--MILES MATTERS. MAINTENANCE MATTERS. I was a founding VCA officer for 1st 5 years, and MANY of the things we communicated to DODGE back then involved this single issue. It was a dialogue. It IS a REAL issue, affecting a large cross-section of 92-95 cars. FACT. But dont shoot the messengers.

-- If you have the heads re-torqued every 4000-5000 miles, you could / can "prolong the demise" of these gaskets. A not-so-simple retorque has also shown many times to STOP or SLOW these seeping leaks.

-- I dont know of ANY 92-94s that went 50,000 miles with no coolant aroma ever. I know far more that have failed. Initial symptoms are a "mystery aroma" of hot, acrid coolant, with no obviuous leaks. Close exam reveals dry, evaporated '****** tracks' down the block at the head-to-gasket seam. Unfortunately, the T-stat crossover gaskets can also smell similarly, but are usually obvious.

-- My 1993, fanatically maintained, began smelling at 12k miles, and we retorqued once at 24k. Went 42k until a warranty rebuild.

-- Some / (many?) cars were rebuilt under warranty before the NEW 5-layer gasket was released. They therefore received the SAME INFERIOR GASKET. But their liners were reset and 'locked' in some process I cannot describe. (sorry) So they NEED REGULAR MAINTENANCE of coolant flush / fill, head-retorque 5000 miles.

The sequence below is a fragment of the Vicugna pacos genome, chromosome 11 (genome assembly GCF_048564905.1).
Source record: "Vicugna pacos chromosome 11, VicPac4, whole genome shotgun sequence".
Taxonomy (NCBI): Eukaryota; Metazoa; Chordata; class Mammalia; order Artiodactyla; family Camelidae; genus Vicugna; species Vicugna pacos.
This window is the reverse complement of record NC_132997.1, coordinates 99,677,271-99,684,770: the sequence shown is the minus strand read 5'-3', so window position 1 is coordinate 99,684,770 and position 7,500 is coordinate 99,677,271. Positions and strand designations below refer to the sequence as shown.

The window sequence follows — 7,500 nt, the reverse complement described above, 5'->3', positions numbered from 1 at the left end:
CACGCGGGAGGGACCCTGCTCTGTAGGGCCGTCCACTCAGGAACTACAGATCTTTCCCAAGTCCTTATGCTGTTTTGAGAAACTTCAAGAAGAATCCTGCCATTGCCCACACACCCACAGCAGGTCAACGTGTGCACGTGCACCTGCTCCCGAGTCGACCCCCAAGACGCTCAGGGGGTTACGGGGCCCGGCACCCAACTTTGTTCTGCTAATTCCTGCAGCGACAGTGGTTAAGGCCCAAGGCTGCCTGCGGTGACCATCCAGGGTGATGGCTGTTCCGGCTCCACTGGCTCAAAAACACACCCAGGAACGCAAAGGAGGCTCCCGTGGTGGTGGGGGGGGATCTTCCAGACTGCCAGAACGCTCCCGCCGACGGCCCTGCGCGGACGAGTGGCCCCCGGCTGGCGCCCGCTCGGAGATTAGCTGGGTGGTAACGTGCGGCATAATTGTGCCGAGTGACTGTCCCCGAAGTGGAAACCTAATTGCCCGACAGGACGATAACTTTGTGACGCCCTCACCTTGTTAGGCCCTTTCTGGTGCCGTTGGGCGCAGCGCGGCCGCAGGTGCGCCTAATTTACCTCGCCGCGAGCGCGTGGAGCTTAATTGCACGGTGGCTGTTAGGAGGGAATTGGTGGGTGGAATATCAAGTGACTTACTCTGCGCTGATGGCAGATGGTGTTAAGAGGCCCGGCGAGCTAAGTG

-- BUY KEITH VERGES'BLEEDERS. Speedworks (or PartsRack.) HOT AIR RISES. [My dad, 5'9", said that I only grew to 6'3" because 'hot air rises.'] Expanding, trapped air pressurises the motor. Makes situation worse. The heater hose is at the highest point. Placing bleeders only down in the hoses is somewhat of a placebo. A partial fix. If air is way down there, you COULD have bled it sooner from the SpeedWorks Heater Bleeders.

--Interim jury-rig 'fixes' : Bars-Leaks, Stop-Leaks and various other coolant additives have been anecdotally shown to stop / postpone / disguise the situation. We have anecdotes of owners who are 'cash-challenged', and they opted "successfully" for this interim fix. Must Be introduced thru a main hose, as the overflow bottle wont work !!!

But Be Aware: You are glopping up the internals, and when you do flush the system (especially a power-flush) you may flush out not only the glopped sealant but also gasket bits along with it, and end up with a near-catastrophic failure later.

--- In closing, is it a REAL problem ? Absolutely. It is worse odds than russian roulette. Can you posttpone it? ABSOLUTELY. Burp-Flush-Burp-Torque-Burp. Low-miles, seldom-driven cars can even fail SOONER in mileage terms. When you warm the low-miles stored Viper, always go all the way to normal operating temps. Let it run for 15 minutes or so.

Then again, maybe my dad was right............